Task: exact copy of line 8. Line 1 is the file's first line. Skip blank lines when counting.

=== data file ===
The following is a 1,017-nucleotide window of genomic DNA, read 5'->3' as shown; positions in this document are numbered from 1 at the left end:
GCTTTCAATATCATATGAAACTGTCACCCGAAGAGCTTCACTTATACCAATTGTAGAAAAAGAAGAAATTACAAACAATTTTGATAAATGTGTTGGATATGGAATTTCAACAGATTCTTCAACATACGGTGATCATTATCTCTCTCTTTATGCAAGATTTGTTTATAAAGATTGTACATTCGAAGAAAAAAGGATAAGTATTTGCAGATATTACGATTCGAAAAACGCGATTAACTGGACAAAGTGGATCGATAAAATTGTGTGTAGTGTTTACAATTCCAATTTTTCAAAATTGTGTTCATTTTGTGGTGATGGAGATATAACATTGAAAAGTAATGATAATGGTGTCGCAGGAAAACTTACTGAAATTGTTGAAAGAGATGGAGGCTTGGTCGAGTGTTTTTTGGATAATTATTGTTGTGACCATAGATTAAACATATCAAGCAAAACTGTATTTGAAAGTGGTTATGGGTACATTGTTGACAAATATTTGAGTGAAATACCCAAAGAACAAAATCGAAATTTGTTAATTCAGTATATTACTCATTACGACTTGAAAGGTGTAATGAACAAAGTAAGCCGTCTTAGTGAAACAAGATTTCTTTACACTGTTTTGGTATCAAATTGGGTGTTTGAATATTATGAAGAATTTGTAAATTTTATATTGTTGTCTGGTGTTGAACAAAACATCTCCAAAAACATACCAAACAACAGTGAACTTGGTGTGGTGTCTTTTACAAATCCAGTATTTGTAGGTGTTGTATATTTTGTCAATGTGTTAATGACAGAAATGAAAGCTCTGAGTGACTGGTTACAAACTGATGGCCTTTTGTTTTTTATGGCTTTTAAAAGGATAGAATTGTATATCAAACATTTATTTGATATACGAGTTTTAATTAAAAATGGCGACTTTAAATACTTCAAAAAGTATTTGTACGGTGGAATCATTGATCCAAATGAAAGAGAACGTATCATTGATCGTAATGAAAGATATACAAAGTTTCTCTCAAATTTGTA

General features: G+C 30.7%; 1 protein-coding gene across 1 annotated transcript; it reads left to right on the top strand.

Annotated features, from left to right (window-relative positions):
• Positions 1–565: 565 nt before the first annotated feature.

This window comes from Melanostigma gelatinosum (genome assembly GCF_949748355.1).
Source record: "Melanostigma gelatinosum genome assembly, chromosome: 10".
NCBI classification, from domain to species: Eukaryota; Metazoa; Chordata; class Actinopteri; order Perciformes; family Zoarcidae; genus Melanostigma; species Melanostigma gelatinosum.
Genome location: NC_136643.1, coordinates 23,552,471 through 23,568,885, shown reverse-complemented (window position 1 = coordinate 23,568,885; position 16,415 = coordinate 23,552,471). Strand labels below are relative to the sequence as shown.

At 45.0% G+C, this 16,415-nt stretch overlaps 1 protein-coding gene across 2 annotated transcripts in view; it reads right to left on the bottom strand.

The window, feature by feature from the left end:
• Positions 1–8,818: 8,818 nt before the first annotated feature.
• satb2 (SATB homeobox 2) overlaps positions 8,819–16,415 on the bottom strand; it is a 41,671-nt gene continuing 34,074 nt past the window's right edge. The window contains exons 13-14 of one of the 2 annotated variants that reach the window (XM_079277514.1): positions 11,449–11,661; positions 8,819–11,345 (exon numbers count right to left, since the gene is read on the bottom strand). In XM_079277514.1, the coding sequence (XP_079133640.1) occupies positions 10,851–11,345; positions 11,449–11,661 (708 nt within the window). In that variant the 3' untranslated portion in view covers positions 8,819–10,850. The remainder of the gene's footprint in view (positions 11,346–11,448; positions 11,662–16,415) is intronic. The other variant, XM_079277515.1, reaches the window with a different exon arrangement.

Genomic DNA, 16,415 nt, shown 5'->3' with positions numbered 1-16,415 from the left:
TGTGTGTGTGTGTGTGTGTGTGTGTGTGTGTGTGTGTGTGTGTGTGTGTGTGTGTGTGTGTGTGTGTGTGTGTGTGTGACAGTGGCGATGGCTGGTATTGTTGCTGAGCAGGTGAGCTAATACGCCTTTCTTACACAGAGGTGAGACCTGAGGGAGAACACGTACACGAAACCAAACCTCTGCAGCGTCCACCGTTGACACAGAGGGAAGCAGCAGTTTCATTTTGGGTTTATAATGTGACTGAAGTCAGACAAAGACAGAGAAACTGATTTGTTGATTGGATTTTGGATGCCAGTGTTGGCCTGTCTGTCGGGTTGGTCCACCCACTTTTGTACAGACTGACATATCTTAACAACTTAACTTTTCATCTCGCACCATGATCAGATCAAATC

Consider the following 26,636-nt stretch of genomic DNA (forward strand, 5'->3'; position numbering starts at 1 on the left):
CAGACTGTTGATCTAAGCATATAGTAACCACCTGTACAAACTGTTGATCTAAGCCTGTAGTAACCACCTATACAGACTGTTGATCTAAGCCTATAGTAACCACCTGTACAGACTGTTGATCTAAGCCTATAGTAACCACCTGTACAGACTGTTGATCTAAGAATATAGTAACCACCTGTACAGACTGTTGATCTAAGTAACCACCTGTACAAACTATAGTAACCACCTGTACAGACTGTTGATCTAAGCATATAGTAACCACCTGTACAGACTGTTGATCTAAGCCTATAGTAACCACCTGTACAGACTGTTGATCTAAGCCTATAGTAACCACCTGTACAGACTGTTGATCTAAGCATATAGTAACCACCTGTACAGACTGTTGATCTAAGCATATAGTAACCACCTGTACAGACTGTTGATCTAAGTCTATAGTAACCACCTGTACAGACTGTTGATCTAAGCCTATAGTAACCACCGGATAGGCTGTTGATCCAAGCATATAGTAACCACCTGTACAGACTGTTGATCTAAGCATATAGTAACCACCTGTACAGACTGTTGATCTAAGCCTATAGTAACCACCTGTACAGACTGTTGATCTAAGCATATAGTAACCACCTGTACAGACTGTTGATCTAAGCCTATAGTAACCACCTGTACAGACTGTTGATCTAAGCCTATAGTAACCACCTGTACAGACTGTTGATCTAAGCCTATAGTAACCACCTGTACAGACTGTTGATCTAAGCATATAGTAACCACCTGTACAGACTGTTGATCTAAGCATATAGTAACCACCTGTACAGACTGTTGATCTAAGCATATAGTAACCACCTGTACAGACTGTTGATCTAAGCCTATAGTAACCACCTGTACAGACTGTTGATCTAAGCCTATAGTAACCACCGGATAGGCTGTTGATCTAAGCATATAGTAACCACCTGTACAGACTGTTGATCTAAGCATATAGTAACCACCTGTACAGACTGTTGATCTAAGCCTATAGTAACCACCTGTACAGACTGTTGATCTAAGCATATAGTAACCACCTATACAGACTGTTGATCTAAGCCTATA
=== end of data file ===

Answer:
NCBI classification, from domain to species: Eukaryota; Metazoa; Chordata; class Actinopteri; order Perciformes; family Zoarcidae; genus Melanostigma; species Melanostigma gelatinosum.